The SSM Health Simulation and Training Center provides a safe space for clinicians to validate competency and skills in a "life-like" setting, build confidence, and, ultimately, reduce orientation time. Simulated training can clarify situational roles and improve the effectiveness of team communication, a critical competency. Clinicians build skill proficiency and confidence, ultimately reducing the overall length of clinical orientation.

Most important, it allows a team of physicians, nurses and clinicians to work together in realistic scenarios requiring quick response — ensuring positive patient outcomes in time-sensitive emergency situations. There are many examples where even the newest nurses were able to respond at the level of a more seasoned, experienced staff member by having participated in a specific simulation training just days before. Length of time spent in the simulation center varies based on role, with priority given to simulations that have the greatest safety and quality impact.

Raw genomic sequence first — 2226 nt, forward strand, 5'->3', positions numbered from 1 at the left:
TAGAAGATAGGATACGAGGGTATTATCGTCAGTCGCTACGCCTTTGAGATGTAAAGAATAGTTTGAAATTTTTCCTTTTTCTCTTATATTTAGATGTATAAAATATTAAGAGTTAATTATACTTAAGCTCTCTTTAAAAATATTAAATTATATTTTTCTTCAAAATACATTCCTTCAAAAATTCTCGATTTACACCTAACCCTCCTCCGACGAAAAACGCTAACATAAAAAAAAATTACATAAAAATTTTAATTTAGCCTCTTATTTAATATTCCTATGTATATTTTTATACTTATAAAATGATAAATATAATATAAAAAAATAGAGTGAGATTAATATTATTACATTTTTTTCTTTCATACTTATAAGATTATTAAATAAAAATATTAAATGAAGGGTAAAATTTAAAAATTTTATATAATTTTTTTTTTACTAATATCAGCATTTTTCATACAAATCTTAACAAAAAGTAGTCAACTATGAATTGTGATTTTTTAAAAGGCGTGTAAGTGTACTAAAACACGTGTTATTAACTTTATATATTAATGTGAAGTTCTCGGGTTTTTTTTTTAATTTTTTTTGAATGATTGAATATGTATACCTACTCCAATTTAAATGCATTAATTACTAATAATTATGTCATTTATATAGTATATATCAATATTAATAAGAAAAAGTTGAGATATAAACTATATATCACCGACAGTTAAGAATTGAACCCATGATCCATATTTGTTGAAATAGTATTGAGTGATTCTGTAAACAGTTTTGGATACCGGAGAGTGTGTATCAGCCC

Simulation training is an invaluable method of instruction because it so closely mimics the situations clinicians face in daily interactions with patients. Industry research shows simulation is the best teaching method for clinicians because it enhances their ability to remember key care aspects by making an emotional and tactile connection. This is accomplished by simulations interacting with the patient and/or family, completing hands-on assessments and procedures, as well as collaboration among interdisciplinary health care team members. Although the primary focus of the simulation center is on new hires, there are no limits to who can train there. Eventually, roles that have not traditionally been included in simulation-based training, such as housekeeping, will have opportunities to participate.